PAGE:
The unemployment landscape in Connecticut is littered with men and women with special skills now going to waste: submarine building, jet engine design, vodka bottling.
Add another to the mix: snaring a speeding pelota in a cesta and hurling it into a wall at speeds topping 100 mph.
The shutdown last week of Hartford Jai Alai has thrown 45 players out of their jobs, leaving unanswered a troubling question: What's an unemployed jai alai player to do?
In Daniel Erdocio's case, he'll probably pack up his family and go back to his native France.
"I've got my house on sale right now," he said. "There's nothing for me here,"
Playing jai alai is a special skill bred in the rugged Basque provinces of Spain and France. It would be risky to step onto a court if you didn't know what you were doing.
But outside the protective walls of the jai alai fronton, Erdocio concedes there is little demand for his skills. When the players at Hartford jai alai went on strike some years back, he got by by working as a cook.
This time, he's heading home.
"I'm going back to France, and I'm going to play." Erdocio said. "I feel sad, the way I'm ending it."
Many of the players are still hanging onto the hope that as part of a drive to build a casino in Bridgeport, the state will allow slot machines -- always a crowd pleaser -- at jai alai frontons and dog tracks. If that happens, casino mogul Steve Wynn may bring jai alai back to Hartford.
But that possibility is wrapped up in a complex web of politics and economics swirling around the debate over whether to allow casino gambling in Bridgeport. The legislature is expected to hold a special session in October.
"Politicians are up there screaming and yelling and the whole bit," said Riki Lasa, president of the International Jai Alai Players Association. "Those people don't realize that our lives are hanging in the balance."
Many of the players who've lost their jobs are Basque immigrants. They learned their skills from their fathers, who learned from their fathers, who learned from their fathers. It is not just a game, but a tradition.
Gregorio Altuna, like many young players, was lured to the United States by the promise of good money playing for the crowds in Connecticut. If he is unable to land a spot playing jai alai someplace else, such as Florida, his immigration papers require he return to Spain.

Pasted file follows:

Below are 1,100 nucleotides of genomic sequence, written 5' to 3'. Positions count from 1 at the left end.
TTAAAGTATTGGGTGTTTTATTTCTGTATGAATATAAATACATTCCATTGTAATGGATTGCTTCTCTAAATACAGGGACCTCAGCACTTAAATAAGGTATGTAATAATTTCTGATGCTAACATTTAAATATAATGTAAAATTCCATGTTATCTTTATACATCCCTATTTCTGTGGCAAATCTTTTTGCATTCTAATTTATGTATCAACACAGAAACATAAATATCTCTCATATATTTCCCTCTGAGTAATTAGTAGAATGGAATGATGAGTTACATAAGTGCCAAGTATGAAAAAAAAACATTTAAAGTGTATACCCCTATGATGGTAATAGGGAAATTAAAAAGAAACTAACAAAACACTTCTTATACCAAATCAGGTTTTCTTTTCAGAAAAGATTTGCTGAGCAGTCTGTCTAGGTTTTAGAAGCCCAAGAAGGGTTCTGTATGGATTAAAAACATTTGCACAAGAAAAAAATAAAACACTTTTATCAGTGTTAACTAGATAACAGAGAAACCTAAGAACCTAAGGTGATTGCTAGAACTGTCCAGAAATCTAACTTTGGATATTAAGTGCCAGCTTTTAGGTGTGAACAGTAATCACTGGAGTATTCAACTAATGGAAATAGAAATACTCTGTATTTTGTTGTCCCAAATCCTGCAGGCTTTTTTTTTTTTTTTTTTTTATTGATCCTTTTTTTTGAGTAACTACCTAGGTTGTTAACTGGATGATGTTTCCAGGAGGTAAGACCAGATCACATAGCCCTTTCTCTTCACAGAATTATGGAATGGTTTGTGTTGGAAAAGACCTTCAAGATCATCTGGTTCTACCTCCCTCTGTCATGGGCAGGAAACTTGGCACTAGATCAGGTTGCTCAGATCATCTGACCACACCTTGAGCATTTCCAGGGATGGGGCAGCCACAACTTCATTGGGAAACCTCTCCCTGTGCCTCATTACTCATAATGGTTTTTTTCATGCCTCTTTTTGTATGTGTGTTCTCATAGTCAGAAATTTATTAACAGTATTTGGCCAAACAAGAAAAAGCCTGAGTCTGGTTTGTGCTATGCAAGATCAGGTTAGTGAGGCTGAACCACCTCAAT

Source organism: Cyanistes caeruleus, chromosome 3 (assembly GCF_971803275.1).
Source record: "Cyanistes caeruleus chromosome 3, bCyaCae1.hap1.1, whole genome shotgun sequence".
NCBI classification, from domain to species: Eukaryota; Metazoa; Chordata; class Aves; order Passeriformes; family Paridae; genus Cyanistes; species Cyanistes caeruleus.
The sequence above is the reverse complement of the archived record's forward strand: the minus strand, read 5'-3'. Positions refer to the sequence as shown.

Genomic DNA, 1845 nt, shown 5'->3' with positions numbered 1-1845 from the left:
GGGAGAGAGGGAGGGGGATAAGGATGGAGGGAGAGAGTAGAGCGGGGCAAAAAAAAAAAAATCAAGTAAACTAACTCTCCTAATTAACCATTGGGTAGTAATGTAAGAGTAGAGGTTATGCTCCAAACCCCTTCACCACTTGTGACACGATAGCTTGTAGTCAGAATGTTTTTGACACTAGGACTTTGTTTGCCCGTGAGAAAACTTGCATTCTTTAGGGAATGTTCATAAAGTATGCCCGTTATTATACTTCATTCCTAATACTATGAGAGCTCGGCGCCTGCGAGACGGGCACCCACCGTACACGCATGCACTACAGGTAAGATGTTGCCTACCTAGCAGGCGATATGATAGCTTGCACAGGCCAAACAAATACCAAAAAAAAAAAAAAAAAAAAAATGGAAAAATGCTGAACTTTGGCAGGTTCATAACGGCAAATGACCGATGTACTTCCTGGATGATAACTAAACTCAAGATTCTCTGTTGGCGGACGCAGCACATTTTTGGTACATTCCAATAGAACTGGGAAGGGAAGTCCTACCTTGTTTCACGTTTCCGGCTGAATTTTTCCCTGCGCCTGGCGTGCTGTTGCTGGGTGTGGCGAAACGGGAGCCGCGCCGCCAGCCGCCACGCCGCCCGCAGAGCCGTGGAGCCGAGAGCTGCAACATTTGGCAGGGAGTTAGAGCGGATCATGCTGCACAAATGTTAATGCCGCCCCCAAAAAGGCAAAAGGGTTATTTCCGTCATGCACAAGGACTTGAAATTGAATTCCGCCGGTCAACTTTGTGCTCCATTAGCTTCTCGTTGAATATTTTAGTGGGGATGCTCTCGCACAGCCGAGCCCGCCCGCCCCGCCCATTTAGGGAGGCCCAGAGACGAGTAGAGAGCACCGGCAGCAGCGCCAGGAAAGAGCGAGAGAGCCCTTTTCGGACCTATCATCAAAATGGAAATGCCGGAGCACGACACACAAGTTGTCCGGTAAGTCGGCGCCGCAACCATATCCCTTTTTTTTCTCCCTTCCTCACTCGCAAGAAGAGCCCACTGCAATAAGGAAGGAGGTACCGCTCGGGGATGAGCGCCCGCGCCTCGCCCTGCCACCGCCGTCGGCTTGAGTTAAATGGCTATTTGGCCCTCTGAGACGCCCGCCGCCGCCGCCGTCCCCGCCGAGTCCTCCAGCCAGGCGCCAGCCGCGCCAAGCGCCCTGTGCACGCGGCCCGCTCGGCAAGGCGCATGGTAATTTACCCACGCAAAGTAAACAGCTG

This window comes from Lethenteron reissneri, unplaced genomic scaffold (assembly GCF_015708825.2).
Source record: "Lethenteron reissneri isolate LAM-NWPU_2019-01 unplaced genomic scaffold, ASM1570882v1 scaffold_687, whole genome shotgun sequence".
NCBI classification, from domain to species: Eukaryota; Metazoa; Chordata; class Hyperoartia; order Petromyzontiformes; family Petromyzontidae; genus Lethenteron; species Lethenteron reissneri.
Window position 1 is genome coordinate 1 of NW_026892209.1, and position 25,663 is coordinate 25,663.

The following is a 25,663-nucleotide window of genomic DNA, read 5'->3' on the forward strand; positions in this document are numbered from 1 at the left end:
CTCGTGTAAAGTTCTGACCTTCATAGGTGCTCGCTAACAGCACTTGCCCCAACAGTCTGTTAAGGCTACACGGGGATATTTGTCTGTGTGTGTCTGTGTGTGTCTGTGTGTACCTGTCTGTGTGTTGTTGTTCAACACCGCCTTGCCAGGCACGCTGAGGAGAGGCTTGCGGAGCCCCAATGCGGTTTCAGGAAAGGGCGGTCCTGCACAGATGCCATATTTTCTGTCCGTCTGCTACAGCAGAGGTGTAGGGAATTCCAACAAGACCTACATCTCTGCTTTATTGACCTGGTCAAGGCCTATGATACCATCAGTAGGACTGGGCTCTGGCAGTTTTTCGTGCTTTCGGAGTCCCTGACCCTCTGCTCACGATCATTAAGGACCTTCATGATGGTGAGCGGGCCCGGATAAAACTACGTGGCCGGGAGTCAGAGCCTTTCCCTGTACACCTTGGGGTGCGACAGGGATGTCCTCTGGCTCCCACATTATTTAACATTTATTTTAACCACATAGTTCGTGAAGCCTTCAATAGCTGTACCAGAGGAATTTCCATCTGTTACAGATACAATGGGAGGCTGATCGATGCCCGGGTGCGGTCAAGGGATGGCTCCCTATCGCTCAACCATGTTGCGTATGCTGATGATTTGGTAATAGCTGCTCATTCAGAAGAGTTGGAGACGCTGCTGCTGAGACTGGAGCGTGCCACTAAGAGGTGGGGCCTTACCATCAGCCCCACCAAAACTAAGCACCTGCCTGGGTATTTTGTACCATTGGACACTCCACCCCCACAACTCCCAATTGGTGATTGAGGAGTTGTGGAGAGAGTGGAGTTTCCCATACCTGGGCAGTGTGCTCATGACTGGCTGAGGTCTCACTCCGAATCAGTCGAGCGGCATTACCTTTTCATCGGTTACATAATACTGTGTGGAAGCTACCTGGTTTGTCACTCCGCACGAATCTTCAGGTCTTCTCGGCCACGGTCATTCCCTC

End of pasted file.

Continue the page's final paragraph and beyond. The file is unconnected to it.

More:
"It's difficult because there's a lot of unemployment in Spain," he said. "I would like to keep playing."
Other players, not as young or flexible as Altuna, are scouring the newspaper's want ads, hoping to find work, said Lasa. The demand for unemployed jai alai players is not expected to be particularly strong. On average, the players at Hartford Jai Alai earned about $30,000 a year.
Lasa, along with others involved in jai alai, blame the Mashantucket Pequots and their glittering Foxwoods Resort Casino near Ledyard for the demise of jai alai in Hartford. Since the late 1980s, attendance and wagering at the North Meadows fronton have dropped sharply.
Bat Lasa also admits that a prolonged strike some years ago also played a role, though he blames management for taking a hard line during the walkout. "The strike lasted too long," he said. "For us, it was do or die. And if we were going to die, the [owners] were coming with us."
Whether the strike is to blame, or the Pequots, or the legislature's unwillingness to allow slot machines at dog tracks and jai alai frontons, Hartford Jai Alai is silent now.
It is a sad turn of events. Although Hartford's interest in jai alai has waned in recent years, the sport brought a taste of something different to tradition-strapped New England.
And it's sad, too, for the players with nowhere to play.
"If I can't play again jai alai?" asked Altuna, "I don't know. What else can I do?"